Rochelle, the 12th at Rochefort, the 13th at Blaye, the 14th at
Bordeaux. The "faithful city," as the capital of the Gironde was
then named, distinguished itself by its enthusiasm. A little girl
of eight years, Mademoiselle du Hamel, surrounded by her young
companions, daughters of members of the municipal government read
a welcome to the mother of the Duke of Bordeaux as follows:--

"Madame, while our fathers have the honor to offer you their
hearts and their arms, permit us, children, to offer to you the
flowers and the prayers of innocence. In choosing me as their
interpreter, my young companions have doubtless wished to recall
to you an angel who is dear to you; but if alone of them all I
have the fortune to count the same number of years as
Mademoiselle, we all rival each other in cherishing you, we all
repeat with an enthusiasm rendered purer and more simple by our
age, Long live the King! Long live Madame!"

In the evening the "Mother of the Little Duke," as the Bordelais
called the Princess, went to the chief theatre, where she was
received with frenzied applause. The statue of the Duke of
Bordeaux, supported by soldiers under a canopy of flags, and
crowned with laurels, was brought to the front of the stage, while
a cortege formed by a detachment of troops of the line, and by all
the company of the theatre, filed by, military music resounded.
Then a cantata was sung.

On the morrow, at a grand ball offered to her by the city, Madame
was seated upon a platform that was surmounted by a fine portrait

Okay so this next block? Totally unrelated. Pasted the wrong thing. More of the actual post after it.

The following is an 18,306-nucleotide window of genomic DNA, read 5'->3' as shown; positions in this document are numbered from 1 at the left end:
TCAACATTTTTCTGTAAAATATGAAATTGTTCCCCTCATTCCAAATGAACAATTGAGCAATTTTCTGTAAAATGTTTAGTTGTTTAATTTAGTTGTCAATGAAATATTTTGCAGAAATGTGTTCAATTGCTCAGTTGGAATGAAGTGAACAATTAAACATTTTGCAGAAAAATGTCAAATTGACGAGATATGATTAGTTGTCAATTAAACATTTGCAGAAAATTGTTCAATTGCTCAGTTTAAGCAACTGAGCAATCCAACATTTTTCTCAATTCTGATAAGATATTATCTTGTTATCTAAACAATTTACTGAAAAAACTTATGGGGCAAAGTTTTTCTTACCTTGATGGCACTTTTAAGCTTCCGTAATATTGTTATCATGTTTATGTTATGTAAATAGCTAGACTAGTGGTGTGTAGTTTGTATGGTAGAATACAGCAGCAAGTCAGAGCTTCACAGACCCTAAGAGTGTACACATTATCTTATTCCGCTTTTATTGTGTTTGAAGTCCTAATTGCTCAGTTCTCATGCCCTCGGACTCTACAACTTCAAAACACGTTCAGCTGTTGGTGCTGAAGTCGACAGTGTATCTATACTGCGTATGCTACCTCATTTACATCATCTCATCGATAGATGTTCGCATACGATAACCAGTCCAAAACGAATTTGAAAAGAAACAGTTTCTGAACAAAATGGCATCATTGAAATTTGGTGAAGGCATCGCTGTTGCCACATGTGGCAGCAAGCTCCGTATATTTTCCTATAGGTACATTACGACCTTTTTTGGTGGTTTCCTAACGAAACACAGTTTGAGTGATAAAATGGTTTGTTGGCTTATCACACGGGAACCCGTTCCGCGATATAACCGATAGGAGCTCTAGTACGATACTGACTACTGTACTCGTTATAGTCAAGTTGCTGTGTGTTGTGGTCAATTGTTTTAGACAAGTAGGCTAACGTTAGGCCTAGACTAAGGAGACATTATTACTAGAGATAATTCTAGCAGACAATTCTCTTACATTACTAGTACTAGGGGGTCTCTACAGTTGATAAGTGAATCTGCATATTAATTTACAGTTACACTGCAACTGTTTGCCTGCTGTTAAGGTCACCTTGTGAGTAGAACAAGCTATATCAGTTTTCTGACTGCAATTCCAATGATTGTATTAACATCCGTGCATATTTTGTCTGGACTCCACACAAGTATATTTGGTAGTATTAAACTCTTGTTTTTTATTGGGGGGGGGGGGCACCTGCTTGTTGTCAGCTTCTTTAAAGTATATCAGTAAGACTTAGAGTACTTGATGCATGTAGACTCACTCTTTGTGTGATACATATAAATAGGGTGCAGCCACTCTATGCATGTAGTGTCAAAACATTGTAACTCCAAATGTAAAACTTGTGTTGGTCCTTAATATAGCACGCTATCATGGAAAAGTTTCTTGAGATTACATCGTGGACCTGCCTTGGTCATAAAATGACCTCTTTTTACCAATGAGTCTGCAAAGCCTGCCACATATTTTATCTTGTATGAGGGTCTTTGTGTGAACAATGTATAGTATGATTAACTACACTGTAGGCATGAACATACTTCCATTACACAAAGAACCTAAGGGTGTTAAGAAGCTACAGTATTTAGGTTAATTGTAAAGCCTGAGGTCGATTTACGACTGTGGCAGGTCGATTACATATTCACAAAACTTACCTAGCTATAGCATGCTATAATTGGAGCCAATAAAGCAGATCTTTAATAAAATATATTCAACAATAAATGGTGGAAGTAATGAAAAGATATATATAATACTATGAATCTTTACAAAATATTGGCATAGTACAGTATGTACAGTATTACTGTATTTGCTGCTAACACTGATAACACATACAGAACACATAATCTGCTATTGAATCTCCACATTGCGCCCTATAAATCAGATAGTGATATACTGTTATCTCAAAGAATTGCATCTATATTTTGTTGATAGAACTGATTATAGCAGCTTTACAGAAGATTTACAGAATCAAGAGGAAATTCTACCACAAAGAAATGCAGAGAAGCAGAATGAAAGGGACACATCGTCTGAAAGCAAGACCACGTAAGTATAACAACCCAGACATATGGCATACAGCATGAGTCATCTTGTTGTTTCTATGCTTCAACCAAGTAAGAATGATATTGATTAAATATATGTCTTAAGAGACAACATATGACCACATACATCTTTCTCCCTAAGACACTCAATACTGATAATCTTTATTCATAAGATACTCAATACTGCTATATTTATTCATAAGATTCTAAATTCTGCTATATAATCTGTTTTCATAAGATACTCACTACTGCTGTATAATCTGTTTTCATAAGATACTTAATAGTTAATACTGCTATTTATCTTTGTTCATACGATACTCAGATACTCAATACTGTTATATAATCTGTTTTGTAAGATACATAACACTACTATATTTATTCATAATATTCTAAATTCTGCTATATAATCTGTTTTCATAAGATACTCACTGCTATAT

of her son. Eight hundred women, crowned with white plumes,
flowers, and diamonds, cheered her. The 18th, she slept at Pau,
the native place of Henry IV. The mountaineers, descending from
their heights, banner in hand, with their Basque costumes, came to
meet her. The next day she visited the castle where was born the
Bearnais, whose cradle, formed of a great tortoise-shell, she saw:
it was shaded by draperies and white plumes. The following day she
visited the environs. To descend into the valley of Ossun, she
donned the felt hat and the red sash worn by the peasants of
Bearn. As she was looking at the spring of Nays, a mountaineer
offered her some water in a rustic dish, and said naively: "Are
you pleased with the BEarnais, Madame?"--"Am I not pleased!"
replied the Princess, eagerly. "See, I wear the hat and sash of
the country!"

The 24th, she was at the Ile des Faisans, famous in the souvenirs
of Louis XIV.; the 25th, at Bayonne, where she assisted at a